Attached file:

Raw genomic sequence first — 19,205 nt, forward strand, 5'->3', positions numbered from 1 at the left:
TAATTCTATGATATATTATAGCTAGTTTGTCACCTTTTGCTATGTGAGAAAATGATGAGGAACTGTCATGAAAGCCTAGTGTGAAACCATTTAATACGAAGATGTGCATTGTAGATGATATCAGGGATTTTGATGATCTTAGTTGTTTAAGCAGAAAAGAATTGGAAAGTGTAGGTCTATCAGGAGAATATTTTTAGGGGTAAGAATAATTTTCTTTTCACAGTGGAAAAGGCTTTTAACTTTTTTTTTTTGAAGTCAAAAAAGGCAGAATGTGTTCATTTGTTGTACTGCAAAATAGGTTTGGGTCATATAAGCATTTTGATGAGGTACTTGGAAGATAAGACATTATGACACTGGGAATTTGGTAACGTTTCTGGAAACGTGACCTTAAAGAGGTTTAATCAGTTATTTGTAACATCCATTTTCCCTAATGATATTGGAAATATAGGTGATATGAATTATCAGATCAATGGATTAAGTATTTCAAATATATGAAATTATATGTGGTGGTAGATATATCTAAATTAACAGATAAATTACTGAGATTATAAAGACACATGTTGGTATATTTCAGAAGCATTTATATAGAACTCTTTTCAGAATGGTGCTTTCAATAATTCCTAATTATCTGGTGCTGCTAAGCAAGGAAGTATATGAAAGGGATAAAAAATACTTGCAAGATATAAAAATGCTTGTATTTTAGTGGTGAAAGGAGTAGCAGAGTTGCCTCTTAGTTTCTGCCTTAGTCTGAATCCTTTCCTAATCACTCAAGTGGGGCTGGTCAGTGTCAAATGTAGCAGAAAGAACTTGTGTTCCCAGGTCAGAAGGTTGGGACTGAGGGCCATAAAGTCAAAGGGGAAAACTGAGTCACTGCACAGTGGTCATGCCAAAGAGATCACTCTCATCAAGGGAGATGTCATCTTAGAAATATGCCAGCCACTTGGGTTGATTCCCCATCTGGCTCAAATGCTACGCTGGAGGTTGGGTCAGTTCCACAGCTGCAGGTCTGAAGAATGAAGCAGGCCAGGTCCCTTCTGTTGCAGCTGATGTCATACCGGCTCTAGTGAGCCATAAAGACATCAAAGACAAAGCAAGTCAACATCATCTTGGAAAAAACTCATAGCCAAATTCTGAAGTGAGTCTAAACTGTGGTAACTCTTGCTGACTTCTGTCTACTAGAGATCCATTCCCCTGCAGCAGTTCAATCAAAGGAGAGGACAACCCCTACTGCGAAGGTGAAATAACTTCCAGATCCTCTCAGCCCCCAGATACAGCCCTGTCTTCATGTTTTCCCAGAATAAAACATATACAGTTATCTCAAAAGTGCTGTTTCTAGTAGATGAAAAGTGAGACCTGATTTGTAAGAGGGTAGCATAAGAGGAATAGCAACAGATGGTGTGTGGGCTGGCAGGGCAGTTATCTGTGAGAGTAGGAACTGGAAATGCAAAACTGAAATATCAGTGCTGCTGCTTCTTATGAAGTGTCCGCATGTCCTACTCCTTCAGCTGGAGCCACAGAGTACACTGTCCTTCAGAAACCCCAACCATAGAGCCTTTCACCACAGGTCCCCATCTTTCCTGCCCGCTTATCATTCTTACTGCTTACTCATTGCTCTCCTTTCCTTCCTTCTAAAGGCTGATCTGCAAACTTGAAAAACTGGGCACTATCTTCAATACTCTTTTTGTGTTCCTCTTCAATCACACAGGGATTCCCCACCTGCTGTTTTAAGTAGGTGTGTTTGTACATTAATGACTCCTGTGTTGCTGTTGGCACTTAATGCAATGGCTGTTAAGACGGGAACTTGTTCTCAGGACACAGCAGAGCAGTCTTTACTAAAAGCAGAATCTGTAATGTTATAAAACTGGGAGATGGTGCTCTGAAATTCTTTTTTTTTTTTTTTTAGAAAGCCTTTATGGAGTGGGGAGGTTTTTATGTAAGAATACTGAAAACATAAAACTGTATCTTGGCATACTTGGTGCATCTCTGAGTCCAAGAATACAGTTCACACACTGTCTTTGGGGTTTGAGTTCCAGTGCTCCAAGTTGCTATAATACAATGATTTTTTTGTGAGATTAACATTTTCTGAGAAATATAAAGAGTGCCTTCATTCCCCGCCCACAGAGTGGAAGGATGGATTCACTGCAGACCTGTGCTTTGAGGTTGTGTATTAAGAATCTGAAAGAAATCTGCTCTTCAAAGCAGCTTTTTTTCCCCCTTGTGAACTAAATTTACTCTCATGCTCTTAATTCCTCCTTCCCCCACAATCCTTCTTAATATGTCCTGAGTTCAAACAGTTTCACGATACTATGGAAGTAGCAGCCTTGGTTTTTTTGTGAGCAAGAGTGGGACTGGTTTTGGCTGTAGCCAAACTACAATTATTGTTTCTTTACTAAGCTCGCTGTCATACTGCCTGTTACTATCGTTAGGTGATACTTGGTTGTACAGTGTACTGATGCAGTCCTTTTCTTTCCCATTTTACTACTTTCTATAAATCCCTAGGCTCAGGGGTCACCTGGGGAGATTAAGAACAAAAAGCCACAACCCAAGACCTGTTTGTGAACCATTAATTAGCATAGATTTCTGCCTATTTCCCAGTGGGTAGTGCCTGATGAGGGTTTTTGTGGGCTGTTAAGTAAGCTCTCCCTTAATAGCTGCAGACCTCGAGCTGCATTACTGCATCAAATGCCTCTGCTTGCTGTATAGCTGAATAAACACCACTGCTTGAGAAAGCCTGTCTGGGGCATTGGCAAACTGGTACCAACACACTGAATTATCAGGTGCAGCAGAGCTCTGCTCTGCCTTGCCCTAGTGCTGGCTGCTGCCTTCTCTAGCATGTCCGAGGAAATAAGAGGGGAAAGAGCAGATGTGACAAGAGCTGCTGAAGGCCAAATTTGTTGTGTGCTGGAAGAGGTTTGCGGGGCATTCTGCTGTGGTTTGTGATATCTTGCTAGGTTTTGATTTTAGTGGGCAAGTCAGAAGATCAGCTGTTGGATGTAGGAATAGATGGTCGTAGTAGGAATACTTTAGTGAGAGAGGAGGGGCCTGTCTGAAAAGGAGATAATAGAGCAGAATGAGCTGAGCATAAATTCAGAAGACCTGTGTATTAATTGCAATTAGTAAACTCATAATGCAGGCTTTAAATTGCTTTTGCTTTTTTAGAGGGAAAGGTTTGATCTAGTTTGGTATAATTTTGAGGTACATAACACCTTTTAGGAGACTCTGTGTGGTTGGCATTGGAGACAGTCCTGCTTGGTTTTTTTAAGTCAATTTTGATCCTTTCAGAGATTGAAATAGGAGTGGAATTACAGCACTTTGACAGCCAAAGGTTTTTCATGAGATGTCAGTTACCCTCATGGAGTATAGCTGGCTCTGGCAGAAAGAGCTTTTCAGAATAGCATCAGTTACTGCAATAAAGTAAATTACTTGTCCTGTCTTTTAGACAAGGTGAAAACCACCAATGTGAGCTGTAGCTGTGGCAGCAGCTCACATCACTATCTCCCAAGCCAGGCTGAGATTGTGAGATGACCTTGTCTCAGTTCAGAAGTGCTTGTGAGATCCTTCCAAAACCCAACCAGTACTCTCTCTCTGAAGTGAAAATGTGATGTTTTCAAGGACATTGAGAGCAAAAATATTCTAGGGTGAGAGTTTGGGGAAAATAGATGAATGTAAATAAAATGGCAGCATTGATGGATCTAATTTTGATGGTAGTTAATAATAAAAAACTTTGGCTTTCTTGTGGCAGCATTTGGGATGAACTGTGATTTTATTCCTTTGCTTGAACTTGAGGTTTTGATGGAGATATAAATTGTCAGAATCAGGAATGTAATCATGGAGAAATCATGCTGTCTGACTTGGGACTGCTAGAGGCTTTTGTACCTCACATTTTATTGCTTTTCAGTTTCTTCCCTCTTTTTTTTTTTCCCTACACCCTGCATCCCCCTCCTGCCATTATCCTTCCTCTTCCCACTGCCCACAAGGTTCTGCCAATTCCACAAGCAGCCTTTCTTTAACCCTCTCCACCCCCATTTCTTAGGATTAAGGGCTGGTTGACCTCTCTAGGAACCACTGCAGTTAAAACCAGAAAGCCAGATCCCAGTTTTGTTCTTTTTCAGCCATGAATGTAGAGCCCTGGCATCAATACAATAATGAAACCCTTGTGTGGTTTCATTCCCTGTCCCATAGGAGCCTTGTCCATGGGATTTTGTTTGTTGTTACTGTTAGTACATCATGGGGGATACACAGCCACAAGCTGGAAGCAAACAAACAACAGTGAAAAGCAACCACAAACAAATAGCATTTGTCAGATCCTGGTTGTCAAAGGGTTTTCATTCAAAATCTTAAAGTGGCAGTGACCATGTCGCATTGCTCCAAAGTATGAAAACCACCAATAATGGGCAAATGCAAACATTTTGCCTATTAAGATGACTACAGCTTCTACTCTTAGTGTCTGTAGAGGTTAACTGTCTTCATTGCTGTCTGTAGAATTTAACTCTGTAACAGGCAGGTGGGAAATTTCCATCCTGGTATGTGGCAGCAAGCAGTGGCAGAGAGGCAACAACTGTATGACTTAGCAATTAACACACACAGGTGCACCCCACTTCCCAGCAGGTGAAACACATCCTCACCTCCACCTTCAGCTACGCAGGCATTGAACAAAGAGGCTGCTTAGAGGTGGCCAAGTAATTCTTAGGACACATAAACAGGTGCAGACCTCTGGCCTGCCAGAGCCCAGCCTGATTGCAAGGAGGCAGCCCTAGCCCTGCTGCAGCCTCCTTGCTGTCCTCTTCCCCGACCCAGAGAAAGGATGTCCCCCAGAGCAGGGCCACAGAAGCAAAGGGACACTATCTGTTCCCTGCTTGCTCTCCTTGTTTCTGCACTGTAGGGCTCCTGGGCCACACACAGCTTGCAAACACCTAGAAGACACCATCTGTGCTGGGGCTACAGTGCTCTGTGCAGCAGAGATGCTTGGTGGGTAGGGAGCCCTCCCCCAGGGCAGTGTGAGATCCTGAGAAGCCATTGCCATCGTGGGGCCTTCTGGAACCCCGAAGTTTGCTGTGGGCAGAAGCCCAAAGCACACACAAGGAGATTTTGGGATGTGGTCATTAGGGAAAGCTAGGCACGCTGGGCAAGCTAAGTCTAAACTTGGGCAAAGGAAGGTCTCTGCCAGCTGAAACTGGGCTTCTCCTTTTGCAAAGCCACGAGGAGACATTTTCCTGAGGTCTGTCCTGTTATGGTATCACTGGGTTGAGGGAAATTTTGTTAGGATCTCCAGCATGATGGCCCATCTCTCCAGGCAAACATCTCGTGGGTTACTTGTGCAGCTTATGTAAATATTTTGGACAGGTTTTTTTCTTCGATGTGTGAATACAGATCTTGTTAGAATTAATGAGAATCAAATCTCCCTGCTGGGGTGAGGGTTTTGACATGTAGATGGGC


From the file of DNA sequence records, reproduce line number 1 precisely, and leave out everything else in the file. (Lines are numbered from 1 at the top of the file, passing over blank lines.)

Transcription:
Raw genomic sequence first — 19,205 nt, forward strand, 5'->3', positions numbered from 1 at the left: